Gayle Smith, President and CEO of The ONE Campaign:

“This is a huge win at a time when the world is distracted from the fact that we know how to beat the diseases but that we’re still not moving fast enough. Canada’s increase in funding sends a signal that will spur other donors to step up to win this fight.”

Stuart Hickox, Canada Director of The ONE Campaign:

“We welcome and applaud this investment, and this renewed and strengthened role for Canada in global health. This is a commitment that is supported by Canadian advocates and citizens who have been championing the importance of a robust Canadian commitment to the Global Fund, and by those across Canada who have not forgotten the toll of the AIDS crisis in this country and want to step up to save others.”


Ends –


Media Contacts:

Justin McAuley
Media Manager, ONE in Canada
+1 613 686 1546

Gayle Smith is in Biarritz for the G7 Summit and available for comment. For any media enquiries in Biarritz, please contact:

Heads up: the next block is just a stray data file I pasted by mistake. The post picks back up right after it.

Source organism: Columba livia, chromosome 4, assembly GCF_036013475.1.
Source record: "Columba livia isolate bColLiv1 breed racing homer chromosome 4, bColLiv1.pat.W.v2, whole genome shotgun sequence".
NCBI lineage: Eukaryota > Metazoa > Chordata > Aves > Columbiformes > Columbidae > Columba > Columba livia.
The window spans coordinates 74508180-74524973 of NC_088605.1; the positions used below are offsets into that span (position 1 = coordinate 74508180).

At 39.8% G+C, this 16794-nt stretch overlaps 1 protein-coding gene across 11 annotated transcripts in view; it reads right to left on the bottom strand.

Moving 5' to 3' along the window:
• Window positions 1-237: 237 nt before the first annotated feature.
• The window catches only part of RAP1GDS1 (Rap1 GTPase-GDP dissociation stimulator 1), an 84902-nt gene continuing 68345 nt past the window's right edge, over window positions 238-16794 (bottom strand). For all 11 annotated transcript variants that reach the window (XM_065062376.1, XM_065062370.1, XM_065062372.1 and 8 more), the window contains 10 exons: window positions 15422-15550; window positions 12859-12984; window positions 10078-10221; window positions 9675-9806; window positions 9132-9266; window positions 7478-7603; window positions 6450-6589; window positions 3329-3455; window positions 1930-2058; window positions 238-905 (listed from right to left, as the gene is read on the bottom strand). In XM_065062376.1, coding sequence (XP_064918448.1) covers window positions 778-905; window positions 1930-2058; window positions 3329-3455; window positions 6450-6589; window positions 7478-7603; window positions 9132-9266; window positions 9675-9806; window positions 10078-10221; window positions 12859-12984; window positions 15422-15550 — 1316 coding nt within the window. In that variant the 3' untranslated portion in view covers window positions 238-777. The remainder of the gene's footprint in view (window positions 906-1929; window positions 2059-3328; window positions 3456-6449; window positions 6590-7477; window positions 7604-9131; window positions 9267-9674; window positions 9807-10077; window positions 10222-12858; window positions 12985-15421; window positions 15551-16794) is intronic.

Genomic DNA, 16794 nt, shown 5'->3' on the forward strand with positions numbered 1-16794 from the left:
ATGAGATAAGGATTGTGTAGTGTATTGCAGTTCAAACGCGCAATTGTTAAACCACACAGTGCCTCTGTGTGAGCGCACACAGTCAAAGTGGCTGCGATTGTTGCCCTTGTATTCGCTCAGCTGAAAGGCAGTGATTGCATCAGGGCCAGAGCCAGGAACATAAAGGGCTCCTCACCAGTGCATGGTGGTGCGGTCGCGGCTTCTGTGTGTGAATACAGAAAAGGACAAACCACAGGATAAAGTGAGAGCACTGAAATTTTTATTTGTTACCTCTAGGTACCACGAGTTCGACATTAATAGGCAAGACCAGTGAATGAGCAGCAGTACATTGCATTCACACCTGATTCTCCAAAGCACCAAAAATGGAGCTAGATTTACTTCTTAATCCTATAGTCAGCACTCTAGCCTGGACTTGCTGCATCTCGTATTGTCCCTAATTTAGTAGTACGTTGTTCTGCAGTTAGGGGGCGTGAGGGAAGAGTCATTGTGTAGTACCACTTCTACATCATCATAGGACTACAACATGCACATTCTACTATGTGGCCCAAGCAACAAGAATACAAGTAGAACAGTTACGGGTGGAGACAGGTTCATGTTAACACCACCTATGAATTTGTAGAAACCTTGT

Ben Maitland – +44 (0) 7881 370 441
Charlotte Grignard – +33 62 24 10 041
Karoline Lerche – +49 (0)173 249 0094
Guadalupe de las Casas Escardo – +32 (0) 472 71 74 20


Notes to Editors:

About ONE

ONE is a global movement campaigning to end extreme poverty and preventable disease by 2030, so that everyone, everywhere can lead a life of dignity and opportunity. We are non-partisan and pressure governments to do more to fight extreme poverty and preventable disease, particularly in Africa, and empower citizens to hold their governments to account. Read more at www.one.org.


The Importance of Investing in the Global Fund

The Global Fund is calling on the world to step up the fight against HIV/AIDS, TB and malaria. We are just months away from a crucial moment in the fight against the diseases. In October 2019, President Macron will host the Global Fund’s Sixth Replenishment Conference in Lyon. This Replenishment seeks to raise at least US$14 billion to help save 16 million lives, avert 234 million infections and help the world get back on track to end these diseases. Of the at least US$14 billion, the Global Fund is calling on the private sector to mobilize at least US$1 billion to step up the fight.